Based on Luke 8:1-8
Our passage today manifests the width and breadth of the kingdom of God, and God’s intention that all are welcomed into the Church regardless of their gender, social class or ethnicity.
First, we hear of the twelve men following Jesus through cities and villages, proclaiming and bringing the Good News. With them, however, are some women who had been healed of evil spirits and infirmities. This would have been not only unusual, but inappropriate, as women would not have traveled with unrelated men, nor would women have followed Jewish rabbis, nor would a rabbi have allowed women to be disciples. Yet, here are a number of women who are not only traveling with the Lord and the Twelve but providing financial support for them. Without a doubt, from the beginning, women were deeply connected to the Lord and His mission and ministry, leading finally to women being the first witnesses of the resurrection.
The intention that the Gospel is for all comes through loudly and clearly in the parable of the sower, sowing seeds liberally, freely — some falling along the path, some on the rock, some among the thorns, some in good soil. The image is of a sower scattering seeds with the goal of having the Good News reach as many people as possible, even those who may not be considered “good soil,” ready to receive the Word and take it to heart. As disciples and followers of Jesus, our task is to spread the seed of God’s Word far and wide.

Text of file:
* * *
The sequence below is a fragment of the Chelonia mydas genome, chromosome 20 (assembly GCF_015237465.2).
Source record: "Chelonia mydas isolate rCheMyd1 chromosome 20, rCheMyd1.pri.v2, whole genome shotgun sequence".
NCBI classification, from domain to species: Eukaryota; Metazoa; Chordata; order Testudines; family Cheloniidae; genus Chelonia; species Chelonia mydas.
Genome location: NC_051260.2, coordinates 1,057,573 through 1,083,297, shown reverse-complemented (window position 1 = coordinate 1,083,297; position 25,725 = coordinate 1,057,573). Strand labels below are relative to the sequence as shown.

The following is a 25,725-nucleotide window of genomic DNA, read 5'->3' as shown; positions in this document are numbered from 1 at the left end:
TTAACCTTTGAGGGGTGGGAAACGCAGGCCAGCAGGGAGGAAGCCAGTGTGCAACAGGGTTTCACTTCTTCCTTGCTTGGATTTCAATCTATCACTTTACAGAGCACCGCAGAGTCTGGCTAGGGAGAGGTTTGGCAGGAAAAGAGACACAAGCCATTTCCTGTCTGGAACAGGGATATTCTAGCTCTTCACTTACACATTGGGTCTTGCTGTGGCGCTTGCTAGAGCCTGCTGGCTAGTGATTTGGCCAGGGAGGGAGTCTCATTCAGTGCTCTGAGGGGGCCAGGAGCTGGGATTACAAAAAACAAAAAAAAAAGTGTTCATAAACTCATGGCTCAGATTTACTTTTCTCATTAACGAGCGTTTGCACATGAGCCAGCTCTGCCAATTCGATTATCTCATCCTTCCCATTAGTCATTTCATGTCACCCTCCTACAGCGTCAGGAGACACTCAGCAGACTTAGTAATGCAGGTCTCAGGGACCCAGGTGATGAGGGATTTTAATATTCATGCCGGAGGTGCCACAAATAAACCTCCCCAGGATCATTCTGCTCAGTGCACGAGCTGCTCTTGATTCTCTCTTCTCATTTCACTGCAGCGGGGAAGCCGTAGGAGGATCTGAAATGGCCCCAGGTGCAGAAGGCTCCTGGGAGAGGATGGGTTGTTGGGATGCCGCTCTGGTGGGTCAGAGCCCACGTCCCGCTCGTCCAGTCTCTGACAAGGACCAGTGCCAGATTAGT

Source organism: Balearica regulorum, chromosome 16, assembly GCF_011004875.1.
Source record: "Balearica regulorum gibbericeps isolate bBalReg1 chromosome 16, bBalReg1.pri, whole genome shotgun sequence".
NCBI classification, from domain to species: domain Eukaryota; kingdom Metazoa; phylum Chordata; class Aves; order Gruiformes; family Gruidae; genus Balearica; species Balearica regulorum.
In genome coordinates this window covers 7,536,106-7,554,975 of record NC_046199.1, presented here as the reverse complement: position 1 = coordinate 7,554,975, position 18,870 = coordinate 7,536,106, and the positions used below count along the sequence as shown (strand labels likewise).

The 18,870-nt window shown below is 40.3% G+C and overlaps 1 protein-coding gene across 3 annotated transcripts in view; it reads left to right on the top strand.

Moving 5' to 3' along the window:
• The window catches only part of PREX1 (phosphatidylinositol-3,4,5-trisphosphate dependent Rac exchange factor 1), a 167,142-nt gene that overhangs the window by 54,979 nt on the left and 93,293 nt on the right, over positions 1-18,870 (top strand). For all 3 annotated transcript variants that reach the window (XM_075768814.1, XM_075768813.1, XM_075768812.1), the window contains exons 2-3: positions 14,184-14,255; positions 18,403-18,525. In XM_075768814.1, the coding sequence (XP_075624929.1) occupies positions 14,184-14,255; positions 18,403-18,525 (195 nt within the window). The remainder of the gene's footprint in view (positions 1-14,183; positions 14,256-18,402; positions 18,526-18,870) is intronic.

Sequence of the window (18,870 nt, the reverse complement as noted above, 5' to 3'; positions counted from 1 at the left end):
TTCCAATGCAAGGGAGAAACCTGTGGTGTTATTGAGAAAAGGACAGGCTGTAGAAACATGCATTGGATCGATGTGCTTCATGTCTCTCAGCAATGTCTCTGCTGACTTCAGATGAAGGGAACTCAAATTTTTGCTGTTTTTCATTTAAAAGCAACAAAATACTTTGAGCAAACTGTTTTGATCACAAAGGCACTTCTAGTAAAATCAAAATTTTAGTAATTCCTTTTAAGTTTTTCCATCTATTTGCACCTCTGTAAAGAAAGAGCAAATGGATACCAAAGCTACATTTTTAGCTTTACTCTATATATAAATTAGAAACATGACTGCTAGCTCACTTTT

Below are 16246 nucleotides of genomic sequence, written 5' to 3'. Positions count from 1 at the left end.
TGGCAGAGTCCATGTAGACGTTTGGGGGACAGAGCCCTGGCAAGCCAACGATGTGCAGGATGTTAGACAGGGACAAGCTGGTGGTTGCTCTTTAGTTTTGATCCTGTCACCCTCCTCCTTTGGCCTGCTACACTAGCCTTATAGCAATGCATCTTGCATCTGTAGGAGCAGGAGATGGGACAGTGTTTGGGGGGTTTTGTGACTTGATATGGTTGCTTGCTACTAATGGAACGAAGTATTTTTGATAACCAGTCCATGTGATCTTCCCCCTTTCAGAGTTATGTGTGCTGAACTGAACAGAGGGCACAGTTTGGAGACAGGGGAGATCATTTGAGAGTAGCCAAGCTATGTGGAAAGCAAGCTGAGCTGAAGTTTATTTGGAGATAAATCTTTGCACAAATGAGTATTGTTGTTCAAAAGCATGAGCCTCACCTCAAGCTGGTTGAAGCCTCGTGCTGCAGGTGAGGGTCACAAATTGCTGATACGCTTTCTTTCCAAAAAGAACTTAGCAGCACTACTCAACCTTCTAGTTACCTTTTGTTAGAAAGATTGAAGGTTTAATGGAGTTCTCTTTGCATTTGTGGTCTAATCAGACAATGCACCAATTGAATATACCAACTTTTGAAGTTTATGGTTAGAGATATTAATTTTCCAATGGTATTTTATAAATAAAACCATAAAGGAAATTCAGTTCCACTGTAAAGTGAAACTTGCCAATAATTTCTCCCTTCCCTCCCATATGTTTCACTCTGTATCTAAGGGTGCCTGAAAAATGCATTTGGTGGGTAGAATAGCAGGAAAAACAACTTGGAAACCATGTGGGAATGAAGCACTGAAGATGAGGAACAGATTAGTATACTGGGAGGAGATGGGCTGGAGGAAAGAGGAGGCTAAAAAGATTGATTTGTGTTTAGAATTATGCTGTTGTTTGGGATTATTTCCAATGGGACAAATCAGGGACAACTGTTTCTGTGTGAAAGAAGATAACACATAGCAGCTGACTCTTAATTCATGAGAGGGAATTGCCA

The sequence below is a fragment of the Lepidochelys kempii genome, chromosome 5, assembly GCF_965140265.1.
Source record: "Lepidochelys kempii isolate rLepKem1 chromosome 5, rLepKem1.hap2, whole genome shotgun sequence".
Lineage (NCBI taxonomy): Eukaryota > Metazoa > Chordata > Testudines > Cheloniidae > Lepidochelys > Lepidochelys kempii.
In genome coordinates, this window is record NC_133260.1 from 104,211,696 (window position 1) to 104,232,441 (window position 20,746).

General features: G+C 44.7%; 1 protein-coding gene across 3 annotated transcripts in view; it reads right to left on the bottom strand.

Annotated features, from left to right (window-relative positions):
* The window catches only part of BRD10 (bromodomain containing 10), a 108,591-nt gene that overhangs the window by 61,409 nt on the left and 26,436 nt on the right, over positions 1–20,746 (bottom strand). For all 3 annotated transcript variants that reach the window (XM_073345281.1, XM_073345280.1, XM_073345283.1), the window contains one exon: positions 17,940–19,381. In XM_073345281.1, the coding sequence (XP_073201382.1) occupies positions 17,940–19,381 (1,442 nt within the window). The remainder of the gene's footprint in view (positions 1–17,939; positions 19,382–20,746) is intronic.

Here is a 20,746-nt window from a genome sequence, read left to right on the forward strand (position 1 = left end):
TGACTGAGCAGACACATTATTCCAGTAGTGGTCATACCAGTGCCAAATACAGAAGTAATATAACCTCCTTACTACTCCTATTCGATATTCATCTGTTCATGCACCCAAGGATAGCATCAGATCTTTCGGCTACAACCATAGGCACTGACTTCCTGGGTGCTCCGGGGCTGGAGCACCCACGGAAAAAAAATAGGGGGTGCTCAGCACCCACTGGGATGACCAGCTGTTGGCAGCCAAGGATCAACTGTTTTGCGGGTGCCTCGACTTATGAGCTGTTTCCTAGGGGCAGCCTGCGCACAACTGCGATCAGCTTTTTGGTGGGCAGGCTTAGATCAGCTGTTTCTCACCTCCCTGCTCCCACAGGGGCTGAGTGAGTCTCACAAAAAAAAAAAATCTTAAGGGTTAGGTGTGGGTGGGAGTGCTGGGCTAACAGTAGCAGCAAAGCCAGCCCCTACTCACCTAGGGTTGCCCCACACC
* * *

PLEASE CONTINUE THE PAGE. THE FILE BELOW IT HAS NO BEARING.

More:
Is this the notion of the sharing of the Gospel in most of our congregations today? Is that the understanding of spreading the Word of God in your congregation? And if you reach someone from the proverbial “other side of the tracks,” will they be welcome if they show up for worship on a given Sunday? The NALC, surprisingly and thankfully, reflects the “catholicity” of the Body of Christ — the universality of the Body — with Ethiopian congregations, Chinese congregations, Spanish-speaking congregations, churches in Puerto Rico and now a mission in Mexico — urban, suburban, rural, serving rich and poor, farmers and college faculty. This is what the Church of Jesus Christ looks like. Is that what your congregation looks like?
Prayer: Lord Jesus, give us courage to share your Word boldly, and to all people. Amen.